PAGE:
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Amisfield Tower, Dumfriesshire

AMISFIELD stands some five miles north of Dumfries, in the parish of Tinwald, and is perhaps the most picturesque of the Border towers. Completed in 6co, it reaches the pinnacle of 6th-century castellated architecture, and is a monument to the ingenuity and designing powers of the builder (who had previously built Elshieshields Tower). The tower is practically square on plan, measur¬ing externally ~ t~ by z8~ feet, rises four storeys to the wall-head, and is built of rubble with red freestone dressings. There is an attic in the roof with a garret above. In the S.E. angle at first-floor level is a projecting stair-turret which rises to third-floor level, where it is corbelled out to the square, and then rises a further two storeys, to be roofed and gabled at the same level as the top of the main roof. In its square stage this turret is built of ashlar. Perched above this, on the East gable of the main roof, is a watch-tower or cap-house—a most unusual construction. The ascent from ground to first floor is by a straight stair, and above to the third floor by the turnpike in the corbelled-out turret. Above third-floor level the squared tower contains two small chambers. The ascent is continued by another small turnpike in the thickness of the East wall, which terminates in the little cap-house chamber, which is provided with a fireplace, and windows in each ~vall. There are angle-turrets on the main tower at the N.E., N.W. and S.W. angles, these turrets being two-storeyed.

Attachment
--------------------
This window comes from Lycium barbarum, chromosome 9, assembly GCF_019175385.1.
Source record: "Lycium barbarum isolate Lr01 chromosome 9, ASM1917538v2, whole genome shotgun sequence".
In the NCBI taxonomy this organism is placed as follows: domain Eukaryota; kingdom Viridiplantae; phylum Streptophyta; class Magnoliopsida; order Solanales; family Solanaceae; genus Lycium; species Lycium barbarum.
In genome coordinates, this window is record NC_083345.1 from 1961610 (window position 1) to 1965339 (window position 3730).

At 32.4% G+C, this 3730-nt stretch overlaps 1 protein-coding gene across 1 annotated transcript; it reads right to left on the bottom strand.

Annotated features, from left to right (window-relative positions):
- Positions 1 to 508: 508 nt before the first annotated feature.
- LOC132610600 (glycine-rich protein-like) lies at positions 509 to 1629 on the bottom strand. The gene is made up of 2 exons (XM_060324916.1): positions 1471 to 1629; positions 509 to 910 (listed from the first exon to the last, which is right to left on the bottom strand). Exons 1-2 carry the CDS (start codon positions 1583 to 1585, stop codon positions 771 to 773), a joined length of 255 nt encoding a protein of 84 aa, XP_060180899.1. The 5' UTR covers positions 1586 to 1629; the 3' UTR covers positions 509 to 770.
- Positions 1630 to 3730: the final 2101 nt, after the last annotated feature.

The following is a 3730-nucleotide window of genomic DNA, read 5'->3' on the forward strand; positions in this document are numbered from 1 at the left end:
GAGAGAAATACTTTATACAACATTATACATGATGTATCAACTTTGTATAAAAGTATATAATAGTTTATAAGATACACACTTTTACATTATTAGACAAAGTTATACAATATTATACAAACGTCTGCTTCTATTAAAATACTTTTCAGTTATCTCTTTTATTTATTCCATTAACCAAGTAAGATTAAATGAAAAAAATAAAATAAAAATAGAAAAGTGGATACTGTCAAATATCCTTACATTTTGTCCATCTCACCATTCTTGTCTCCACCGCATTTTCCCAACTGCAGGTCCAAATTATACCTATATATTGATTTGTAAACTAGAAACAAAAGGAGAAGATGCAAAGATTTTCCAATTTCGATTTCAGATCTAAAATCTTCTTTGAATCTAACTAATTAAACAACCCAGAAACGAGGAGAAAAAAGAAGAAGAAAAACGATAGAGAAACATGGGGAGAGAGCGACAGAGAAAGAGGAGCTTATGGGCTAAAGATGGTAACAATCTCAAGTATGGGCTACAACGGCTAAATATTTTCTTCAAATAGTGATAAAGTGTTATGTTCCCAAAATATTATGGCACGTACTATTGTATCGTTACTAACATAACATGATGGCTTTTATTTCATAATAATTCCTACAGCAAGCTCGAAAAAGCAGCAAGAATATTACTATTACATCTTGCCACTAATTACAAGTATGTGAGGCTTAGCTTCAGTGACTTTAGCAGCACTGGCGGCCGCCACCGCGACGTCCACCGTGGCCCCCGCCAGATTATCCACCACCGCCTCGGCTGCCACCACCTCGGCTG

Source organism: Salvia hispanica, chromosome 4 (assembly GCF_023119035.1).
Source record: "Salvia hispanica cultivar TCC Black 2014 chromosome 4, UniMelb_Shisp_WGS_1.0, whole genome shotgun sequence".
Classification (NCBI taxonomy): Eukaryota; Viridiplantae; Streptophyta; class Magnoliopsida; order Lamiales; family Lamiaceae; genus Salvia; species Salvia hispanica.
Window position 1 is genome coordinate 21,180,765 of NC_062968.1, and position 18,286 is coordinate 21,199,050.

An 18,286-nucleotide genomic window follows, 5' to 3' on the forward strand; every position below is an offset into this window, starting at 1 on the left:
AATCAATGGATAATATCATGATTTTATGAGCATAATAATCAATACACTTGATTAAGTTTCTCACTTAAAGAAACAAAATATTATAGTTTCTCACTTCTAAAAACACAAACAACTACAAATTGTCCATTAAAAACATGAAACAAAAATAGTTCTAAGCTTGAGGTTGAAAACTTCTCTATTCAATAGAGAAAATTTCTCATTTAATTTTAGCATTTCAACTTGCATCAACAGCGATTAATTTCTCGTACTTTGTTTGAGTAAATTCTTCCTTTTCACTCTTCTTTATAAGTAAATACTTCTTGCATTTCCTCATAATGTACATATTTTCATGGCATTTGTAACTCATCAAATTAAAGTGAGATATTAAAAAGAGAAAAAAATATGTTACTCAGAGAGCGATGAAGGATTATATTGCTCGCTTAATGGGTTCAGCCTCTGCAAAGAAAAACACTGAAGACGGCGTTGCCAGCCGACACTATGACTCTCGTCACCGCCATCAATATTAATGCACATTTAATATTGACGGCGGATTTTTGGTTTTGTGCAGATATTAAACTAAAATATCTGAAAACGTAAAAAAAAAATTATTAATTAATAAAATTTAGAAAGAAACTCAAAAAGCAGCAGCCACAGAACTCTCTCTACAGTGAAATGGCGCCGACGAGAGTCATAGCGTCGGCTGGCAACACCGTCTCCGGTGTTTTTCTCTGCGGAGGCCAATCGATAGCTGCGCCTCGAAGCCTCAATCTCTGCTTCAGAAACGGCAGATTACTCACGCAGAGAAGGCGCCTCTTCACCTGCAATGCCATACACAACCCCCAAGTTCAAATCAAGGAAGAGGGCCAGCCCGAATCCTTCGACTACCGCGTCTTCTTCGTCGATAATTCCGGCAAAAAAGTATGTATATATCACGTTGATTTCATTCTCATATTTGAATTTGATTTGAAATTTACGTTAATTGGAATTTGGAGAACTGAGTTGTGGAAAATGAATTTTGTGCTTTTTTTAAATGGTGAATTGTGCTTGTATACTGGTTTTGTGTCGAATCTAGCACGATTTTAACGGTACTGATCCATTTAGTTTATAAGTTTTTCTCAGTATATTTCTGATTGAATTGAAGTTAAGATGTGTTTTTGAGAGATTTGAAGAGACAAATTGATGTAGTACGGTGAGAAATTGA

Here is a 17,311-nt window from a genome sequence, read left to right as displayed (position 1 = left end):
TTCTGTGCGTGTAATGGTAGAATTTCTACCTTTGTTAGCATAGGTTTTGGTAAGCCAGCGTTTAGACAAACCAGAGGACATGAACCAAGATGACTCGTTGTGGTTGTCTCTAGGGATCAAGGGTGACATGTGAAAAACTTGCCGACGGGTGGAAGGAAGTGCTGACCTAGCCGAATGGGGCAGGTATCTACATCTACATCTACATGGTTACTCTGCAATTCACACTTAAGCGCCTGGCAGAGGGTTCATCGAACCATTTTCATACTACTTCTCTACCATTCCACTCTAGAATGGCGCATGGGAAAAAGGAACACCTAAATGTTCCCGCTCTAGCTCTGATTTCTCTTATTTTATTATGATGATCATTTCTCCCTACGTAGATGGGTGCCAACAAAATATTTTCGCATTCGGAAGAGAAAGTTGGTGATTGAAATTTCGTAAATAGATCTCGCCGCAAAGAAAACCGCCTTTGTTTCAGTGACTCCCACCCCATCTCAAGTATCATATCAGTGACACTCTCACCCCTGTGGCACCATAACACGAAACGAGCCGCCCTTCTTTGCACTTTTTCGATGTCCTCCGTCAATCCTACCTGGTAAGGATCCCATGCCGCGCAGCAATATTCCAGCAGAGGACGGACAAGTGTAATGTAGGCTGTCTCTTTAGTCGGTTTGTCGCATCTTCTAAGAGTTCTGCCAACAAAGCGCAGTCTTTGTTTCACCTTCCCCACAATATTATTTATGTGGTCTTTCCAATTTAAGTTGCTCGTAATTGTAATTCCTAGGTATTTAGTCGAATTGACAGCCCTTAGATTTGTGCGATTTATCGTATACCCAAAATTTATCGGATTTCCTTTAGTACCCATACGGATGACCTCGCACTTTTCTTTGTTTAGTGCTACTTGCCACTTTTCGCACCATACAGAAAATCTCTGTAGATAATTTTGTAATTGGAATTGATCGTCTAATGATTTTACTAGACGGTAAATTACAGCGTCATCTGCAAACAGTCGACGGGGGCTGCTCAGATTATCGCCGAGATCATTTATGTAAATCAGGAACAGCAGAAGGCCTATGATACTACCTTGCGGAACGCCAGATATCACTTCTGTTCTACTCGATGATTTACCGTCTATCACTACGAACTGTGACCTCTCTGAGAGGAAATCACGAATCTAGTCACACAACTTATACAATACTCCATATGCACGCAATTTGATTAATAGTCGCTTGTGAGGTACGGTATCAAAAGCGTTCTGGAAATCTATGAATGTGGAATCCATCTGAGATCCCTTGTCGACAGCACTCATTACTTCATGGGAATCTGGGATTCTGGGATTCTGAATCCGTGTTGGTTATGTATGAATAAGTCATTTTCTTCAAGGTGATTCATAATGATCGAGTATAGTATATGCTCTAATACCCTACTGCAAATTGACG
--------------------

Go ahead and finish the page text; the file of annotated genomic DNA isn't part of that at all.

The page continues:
The entrance is in the South wall at ground-level. On entering, there is a small guard-room with a gun-loop, on the West side, and the straight stair to the first floor on the East. The ground floor is vaulted, and lit only by three gun-loops. The first-floor chamber is L-shaped, caused by the inward projection of the stair. There are three windows, and at the North end of the East wall is a garderobe provided with a small window.

A curious feature is the position of two cupboard recesses, at either end of the North wall, both some seven feet above floor-level. Between the first and second floors a small chamber has been formed over the straight stair. The second floor contains a fine room, with a window in each wall, with window-seats in two of them, and gives the impression of having been the principal room of t~ë castle. There is a large fireplace in the West wall, with a small recess. Garderobes or recesses are provided at each end of the North wall. This room has been plastered, some of which still remains, and over the fireplace some of the original decoration, in red, yellow, grey and black, can be traced. The third floor has been sub¬divided, each chamber having a fireplace. From this floor access is gained to the angle-turrets, but curiously enough they are entered a few feet above floor-level. The Northern turrets are reached by means of steps cut in the ingoings of the windows in the East and West walls, and each contains a garderobe, window and loop-holes. The S.W. turret has no steps up to it. Access to the second storey of the turrets is gained from the attic floor.

At either side of the window iii the South wall of the second floor are heraldic panels, the dexter bearing the Charteris arms with the initials I.C. and the date t 6cc, and sinister the quartered arms of Maxwell of Herries and the initials A.M. and the same date. Sir J. Charteris, the builder of Amisfield, married Agnes Maxwell, daughter of Lord Herries.

Source: The Fortalices and Early Mansions of Southern Scotland 1400 to 1650. Tranter, Nigel. Published by The Moray Press, Edinburgh & London (1935)

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